"We've got to get back to where [we were] because if we don't control home, if we don't protect the Carter, then we'll never win a championship. Getting beat, period, bothers me."
While we don't see them switching sidelines (which, let's be honest, would make for a really interesting storyline), it sounds like Patterson is more than willing to get creative to make sure that they finish strong at home against Oklahoma before heading to a bowl game.
Gundy gave players the choice between practice and Netflix Sunday
Following their eighth straight game without an off week, Mike Gundy sensed that his players needed a break. So he decided to give everyone the choice between a normal Sunday practice, or some comic relief on Netflix.
Take a wild guess what the players decided on.
Gundy got the idea about a half hour before the scheduled team meeting, and decided to run with it.
“Everybody’s somber and down, and the truth of the matter is, our defense played (103) plays. Offense was up around 70-something. And there were special teams plays." Gundy said about the Oklahoma overtime loss.
“We’re in our eighth week straight. We had this beautiful schedule were we played a game and had an open date, played a game and had an open date. So now we’re on an eight-week stretch here. We felt like they needed a break.”
“We turned the lights off and they laughed and had the best time, and when it was over, we watched tape and graded it, ate dinner and sent them home. It kind of changed who they were at that time. They felt better about it.”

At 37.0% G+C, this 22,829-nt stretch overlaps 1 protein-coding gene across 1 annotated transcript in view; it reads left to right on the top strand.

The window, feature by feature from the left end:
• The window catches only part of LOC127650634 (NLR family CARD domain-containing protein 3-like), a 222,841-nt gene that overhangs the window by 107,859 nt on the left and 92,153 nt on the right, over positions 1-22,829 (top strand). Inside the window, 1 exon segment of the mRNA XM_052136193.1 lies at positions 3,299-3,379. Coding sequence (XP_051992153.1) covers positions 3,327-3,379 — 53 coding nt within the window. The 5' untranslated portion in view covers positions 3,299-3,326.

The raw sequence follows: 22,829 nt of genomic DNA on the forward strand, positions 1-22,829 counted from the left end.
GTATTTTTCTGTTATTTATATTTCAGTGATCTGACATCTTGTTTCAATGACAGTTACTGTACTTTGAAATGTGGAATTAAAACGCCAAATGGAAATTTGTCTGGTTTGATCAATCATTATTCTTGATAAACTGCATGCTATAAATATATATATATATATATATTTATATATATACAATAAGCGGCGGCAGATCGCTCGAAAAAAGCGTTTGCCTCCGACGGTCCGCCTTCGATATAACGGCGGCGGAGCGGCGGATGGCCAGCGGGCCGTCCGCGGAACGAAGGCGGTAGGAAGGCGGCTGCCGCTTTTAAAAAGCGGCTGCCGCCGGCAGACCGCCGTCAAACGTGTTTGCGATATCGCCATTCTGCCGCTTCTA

The players found the breather really refreshing, and it may be just what they need as they move forward and prepare for Baylor. Afterwards, running back Joseph Randle offered some great insight to NewsOK.com as to why coach Gundy is the type of player that guys want to play for, and predicts that giving players the choice between practice and Netflix comedy will pay off for them during upcoming practices.
“You can play for somebody, but it doesn’t mean you respect them as a coach and a person. But coach Gundy is definitely somebody that you can look at and you respect him. He cares about his players. He’s always good for a couple of random things. And I think it’ll pay off for us next week.”
David Cutcliffe wins ACC Coach of the Year
The ACC announced Tuesday it had awarded Duke's David Cutcliffe as the ACC Coach of the Year. Was there really other choice? Cutcliffe won the award going away, receiving 25 votes. Clemson's Dabo Swinney came in second with seven. Jimbo Fisher received five votes, Larry Fedora and Al Golden got four and the recently dismissed Tom O'Brien was the recipient of one vote.
“This honor is both humbling and rewarding because of the quality of the coaches in our conference,” Cutcliffe said in a prepared statement.
Cutcliffe led the Blue Devils to a 6-6 season, helping the Duke reach a bowl game for the first time since its current students were in diapers. Included among Duke's six wins were a 33-30 triumph over North Carolina, the Blue Devils' first win over its instate rival since 2003. Cutcliffe also kept his team in the race for the ACC championship into late November.
Cutcliffe is known for his work with quarterbacks (do Peyton and Eli Manning ring a bell?) and his work with Sean Renfree was evident, helping the senior rank among the ACC's top passers by connecting on 260-of-392 passes (66.3 percent) for 2,755 yards with 18 touchdowns and eight interceptions.
Entertaining video to start your morning off right
CBSSports.com put together an entertaining video of the greatest press conference moments from around college football in 2012.
This will be sure to bring a smile to your face and get your morning started on the right foot.